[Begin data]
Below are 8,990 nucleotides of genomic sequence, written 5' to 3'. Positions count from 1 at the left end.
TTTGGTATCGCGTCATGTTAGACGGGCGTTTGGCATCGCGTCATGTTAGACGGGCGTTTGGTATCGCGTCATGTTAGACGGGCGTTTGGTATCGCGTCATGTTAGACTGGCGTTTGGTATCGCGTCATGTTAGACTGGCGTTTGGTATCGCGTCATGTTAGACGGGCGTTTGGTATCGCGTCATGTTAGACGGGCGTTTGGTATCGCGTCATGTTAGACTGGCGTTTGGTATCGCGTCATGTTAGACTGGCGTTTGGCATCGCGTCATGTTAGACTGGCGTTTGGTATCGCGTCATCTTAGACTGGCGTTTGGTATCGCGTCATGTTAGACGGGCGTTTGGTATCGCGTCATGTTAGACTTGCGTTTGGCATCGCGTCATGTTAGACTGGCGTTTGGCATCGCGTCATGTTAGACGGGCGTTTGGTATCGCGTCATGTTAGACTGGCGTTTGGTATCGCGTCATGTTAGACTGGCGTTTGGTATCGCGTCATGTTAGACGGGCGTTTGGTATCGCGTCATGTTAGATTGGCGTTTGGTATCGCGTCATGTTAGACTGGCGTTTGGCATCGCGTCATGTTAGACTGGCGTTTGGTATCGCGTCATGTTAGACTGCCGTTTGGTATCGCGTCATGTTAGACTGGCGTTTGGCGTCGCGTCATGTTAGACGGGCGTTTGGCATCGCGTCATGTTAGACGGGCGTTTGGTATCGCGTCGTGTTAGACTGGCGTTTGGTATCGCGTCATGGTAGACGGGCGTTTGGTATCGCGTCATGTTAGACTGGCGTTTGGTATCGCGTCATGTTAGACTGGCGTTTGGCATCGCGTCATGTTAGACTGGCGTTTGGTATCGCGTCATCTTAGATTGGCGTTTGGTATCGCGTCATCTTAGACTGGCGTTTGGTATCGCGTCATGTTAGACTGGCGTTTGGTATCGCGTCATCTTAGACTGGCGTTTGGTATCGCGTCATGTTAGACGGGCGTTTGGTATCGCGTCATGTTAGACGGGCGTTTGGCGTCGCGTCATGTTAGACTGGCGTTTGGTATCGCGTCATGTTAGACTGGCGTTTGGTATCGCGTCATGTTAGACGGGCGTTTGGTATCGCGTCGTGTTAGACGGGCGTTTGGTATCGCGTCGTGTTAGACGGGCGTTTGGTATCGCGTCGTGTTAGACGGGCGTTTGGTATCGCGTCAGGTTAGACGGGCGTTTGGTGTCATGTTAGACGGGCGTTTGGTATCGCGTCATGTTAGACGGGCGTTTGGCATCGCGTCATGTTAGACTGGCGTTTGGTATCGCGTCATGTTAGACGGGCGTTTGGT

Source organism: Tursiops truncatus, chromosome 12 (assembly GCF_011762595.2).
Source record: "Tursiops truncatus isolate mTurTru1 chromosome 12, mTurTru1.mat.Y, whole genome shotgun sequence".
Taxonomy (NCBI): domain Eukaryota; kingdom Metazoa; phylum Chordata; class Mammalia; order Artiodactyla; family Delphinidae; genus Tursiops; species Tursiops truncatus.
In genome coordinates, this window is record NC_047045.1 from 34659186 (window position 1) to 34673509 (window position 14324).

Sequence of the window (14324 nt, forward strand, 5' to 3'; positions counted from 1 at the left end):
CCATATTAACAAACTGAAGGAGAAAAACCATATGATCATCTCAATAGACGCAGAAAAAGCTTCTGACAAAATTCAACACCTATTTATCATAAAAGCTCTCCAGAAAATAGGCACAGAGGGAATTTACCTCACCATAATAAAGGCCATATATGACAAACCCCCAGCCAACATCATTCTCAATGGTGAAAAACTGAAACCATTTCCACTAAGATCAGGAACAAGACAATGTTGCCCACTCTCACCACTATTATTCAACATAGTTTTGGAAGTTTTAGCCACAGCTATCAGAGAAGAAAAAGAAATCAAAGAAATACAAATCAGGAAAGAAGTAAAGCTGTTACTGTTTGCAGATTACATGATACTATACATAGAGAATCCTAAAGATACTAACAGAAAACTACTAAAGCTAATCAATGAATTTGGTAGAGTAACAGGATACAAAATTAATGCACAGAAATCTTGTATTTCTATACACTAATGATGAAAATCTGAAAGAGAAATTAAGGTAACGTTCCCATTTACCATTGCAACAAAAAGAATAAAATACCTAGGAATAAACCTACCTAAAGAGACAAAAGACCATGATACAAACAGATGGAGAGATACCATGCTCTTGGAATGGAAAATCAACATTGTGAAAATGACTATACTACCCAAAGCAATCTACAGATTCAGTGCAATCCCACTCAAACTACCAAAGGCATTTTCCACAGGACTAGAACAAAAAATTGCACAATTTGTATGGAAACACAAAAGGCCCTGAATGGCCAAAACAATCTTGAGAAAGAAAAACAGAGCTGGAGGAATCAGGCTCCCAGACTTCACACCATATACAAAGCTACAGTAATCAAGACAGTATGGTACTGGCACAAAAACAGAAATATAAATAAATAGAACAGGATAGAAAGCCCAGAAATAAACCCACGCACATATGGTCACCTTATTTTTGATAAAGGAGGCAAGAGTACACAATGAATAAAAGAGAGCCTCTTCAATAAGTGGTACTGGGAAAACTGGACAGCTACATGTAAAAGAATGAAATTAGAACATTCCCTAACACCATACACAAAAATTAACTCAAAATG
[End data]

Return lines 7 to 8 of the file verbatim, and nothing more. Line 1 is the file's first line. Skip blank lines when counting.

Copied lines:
Sequence of the window (14324 nt, forward strand, 5' to 3'; positions counted from 1 at the left end):
CCATATTAACAAACTGAAGGAGAAAAACCATATGATCATCTCAATAGACGCAGAAAAAGCTTCTGACAAAATTCAACACCTATTTATCATAAAAGCTCTCCAGAAAATAGGCACAGAGGGAATTTACCTCACCATAATAAAGGCCATATATGACAAACCCCCAGCCAACATCATTCTCAATGGTGAAAAACTGAAACCATTTCCACTAAGATCAGGAACAAGACAATGTTGCCCACTCTCACCACTATTATTCAACATAGTTTTGGAAGTTTTAGCCACAGCTATCAGAGAAGAAAAAGAAATCAAAGAAATACAAATCAGGAAAGAAGTAAAGCTGTTACTGTTTGCAGATTACATGATACTATACATAGAGAATCCTAAAGATACTAACAGAAAACTACTAAAGCTAATCAATGAATTTGGTAGAGTAACAGGATACAAAATTAATGCACAGAAATCTTGTATTTCTATACACTAATGATGAAAATCTGAAAGAGAAATTAAGGTAACGTTCCCATTTACCATTGCAACAAAAAGAATAAAATACCTAGGAATAAACCTACCTAAAGAGACAAAAGACCATGATACAAACAGATGGAGAGATACCATGCTCTTGGAATGGAAAATCAACATTGTGAAAATGACTATACTACCCAAAGCAATCTACAGATTCAGTGCAATCCCACTCAAACTACCAAAGGCATTTTCCACAGGACTAGAACAAAAAATTGCACAATTTGTATGGAAACACAAAAGGCCCTGAATGGCCAAAACAATCTTGAGAAAGAAAAACAGAGCTGGAGGAATCAGGCTCCCAGACTTCACACCATATACAAAGCTACAGTAATCAAGACAGTATGGTACTGGCACAAAAACAGAAATATAAATAAATAGAACAGGATAGAAAGCCCAGAAATAAACCCACGCACATATGGTCACCTTATTTTTGATAAAGGAGGCAAGAGTACACAATGAATAAAAGAGAGCCTCTTCAATAAGTGGTACTGGGAAAACTGGACAGCTACATGTAAAAGAATGAAATTAGAACATTCCCTAACACCATACACAAAAATTAACTCAAAATG